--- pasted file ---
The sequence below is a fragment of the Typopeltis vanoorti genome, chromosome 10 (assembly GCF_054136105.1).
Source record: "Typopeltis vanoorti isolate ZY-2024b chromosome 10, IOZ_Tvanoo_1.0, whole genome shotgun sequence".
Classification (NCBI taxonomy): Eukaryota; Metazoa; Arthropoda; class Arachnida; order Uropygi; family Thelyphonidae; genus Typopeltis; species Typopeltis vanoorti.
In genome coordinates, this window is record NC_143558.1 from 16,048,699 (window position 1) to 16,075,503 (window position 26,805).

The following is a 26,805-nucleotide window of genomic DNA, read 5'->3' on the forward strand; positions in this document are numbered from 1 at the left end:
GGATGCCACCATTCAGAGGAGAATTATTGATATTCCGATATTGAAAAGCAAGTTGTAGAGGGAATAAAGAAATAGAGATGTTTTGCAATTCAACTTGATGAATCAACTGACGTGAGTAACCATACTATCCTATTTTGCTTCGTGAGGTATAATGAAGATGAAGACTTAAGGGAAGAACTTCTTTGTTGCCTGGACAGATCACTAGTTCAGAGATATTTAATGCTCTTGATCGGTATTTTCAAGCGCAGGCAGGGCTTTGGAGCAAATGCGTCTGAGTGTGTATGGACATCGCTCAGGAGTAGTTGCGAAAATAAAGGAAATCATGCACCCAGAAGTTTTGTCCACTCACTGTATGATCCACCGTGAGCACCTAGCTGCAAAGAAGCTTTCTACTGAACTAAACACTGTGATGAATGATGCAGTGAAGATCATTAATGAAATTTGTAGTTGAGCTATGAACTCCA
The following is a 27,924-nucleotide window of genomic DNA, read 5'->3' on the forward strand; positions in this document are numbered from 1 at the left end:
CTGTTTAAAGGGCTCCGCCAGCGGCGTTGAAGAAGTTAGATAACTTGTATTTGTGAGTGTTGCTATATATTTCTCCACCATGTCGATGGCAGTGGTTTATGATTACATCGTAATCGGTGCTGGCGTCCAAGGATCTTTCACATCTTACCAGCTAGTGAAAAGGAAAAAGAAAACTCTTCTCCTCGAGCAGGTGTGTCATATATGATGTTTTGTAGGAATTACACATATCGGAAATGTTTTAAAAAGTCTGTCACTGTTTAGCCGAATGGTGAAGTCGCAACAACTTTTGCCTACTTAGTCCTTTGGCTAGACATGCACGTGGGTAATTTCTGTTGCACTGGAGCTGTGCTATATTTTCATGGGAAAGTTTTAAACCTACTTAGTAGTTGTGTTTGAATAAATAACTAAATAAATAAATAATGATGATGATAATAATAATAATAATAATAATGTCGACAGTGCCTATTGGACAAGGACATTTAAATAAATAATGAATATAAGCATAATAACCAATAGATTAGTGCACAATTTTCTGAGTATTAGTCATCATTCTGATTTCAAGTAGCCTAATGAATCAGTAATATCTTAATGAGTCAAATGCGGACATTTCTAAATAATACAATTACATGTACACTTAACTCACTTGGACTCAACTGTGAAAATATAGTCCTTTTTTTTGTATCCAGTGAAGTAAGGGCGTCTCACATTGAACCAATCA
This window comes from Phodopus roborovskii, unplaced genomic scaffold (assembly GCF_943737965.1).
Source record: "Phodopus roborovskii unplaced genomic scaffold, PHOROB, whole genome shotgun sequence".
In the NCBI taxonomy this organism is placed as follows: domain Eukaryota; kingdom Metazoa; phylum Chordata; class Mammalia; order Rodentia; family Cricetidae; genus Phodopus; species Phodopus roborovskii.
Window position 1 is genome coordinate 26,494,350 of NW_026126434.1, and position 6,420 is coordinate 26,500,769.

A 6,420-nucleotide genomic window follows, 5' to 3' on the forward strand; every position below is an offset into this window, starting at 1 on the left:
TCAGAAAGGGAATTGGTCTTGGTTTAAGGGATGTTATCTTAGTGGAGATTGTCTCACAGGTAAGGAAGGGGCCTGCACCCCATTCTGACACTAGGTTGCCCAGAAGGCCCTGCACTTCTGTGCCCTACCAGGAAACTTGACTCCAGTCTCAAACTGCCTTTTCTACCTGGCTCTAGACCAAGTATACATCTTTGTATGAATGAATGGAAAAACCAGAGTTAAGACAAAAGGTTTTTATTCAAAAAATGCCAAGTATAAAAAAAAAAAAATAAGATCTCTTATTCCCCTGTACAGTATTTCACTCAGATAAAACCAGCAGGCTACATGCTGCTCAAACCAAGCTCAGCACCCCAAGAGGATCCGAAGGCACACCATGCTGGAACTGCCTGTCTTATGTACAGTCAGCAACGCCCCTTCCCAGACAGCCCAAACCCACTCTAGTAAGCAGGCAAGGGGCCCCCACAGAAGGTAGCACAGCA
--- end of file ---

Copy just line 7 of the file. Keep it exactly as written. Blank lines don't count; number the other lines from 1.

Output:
The following is a 27,924-nucleotide window of genomic DNA, read 5'->3' on the forward strand; positions in this document are numbered from 1 at the left end: